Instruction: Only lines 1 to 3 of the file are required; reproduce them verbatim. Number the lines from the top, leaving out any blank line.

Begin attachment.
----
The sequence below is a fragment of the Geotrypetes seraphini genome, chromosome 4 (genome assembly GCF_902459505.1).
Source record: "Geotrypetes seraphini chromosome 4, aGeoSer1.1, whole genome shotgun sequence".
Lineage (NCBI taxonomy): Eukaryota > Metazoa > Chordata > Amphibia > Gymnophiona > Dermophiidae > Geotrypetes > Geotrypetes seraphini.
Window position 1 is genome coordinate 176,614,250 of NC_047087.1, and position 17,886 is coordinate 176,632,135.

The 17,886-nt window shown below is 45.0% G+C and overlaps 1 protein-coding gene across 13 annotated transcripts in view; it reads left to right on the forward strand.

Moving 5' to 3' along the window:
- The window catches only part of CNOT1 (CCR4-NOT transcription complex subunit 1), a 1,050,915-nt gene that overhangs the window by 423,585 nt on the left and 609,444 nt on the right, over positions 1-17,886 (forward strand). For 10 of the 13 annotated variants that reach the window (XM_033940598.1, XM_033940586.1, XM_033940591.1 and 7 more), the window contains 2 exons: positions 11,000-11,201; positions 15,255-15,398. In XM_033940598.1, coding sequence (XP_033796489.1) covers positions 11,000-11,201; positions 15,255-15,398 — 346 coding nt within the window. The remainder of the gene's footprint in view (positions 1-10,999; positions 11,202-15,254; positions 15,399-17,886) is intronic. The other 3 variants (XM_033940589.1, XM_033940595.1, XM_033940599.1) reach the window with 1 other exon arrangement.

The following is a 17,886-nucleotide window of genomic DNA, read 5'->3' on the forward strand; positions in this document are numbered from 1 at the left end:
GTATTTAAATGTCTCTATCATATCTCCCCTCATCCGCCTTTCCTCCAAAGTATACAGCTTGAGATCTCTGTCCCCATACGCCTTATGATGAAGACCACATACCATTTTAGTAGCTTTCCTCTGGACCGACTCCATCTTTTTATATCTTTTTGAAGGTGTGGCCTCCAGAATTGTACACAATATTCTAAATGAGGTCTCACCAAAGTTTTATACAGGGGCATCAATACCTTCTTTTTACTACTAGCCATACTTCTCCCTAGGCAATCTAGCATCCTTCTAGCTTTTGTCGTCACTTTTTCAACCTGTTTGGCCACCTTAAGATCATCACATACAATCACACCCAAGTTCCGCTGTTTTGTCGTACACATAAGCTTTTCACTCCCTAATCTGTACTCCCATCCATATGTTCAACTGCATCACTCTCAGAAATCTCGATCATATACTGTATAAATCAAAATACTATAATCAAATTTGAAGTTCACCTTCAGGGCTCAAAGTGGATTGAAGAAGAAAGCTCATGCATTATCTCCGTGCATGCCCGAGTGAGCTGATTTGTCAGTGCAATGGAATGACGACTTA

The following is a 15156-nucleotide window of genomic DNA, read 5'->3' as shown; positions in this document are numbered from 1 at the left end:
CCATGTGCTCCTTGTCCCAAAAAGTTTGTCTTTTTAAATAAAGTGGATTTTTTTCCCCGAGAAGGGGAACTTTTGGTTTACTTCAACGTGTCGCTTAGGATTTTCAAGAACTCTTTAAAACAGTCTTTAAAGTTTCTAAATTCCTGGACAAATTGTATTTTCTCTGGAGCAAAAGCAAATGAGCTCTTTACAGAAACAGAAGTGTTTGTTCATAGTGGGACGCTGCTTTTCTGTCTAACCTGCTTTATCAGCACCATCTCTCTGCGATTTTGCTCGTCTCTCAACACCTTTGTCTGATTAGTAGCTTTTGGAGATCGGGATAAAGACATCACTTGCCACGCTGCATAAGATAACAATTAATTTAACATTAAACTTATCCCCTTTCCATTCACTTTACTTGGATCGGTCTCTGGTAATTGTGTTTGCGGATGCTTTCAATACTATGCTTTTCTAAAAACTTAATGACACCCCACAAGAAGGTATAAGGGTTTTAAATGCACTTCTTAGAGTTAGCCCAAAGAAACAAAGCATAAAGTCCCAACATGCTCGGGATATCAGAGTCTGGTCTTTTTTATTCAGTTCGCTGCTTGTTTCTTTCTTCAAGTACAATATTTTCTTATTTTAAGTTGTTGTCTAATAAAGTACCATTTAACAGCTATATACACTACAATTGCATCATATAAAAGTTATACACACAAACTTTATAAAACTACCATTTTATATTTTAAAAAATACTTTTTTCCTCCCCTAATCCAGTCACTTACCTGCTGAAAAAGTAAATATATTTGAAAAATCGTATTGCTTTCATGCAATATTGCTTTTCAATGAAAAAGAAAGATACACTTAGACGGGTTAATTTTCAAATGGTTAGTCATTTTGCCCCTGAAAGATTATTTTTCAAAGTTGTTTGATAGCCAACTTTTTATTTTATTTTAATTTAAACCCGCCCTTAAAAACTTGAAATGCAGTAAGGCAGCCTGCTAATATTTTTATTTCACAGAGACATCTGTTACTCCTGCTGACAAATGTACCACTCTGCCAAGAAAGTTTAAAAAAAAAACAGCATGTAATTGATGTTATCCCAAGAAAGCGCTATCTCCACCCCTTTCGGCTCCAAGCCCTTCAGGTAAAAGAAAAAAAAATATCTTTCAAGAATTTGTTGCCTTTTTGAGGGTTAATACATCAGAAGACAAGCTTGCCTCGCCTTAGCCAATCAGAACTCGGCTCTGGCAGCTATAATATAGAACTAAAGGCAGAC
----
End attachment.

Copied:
The sequence below is a fragment of the Geotrypetes seraphini genome, chromosome 4 (genome assembly GCF_902459505.1).
Source record: "Geotrypetes seraphini chromosome 4, aGeoSer1.1, whole genome shotgun sequence".
Lineage (NCBI taxonomy): Eukaryota > Metazoa > Chordata > Amphibia > Gymnophiona > Dermophiidae > Geotrypetes > Geotrypetes seraphini.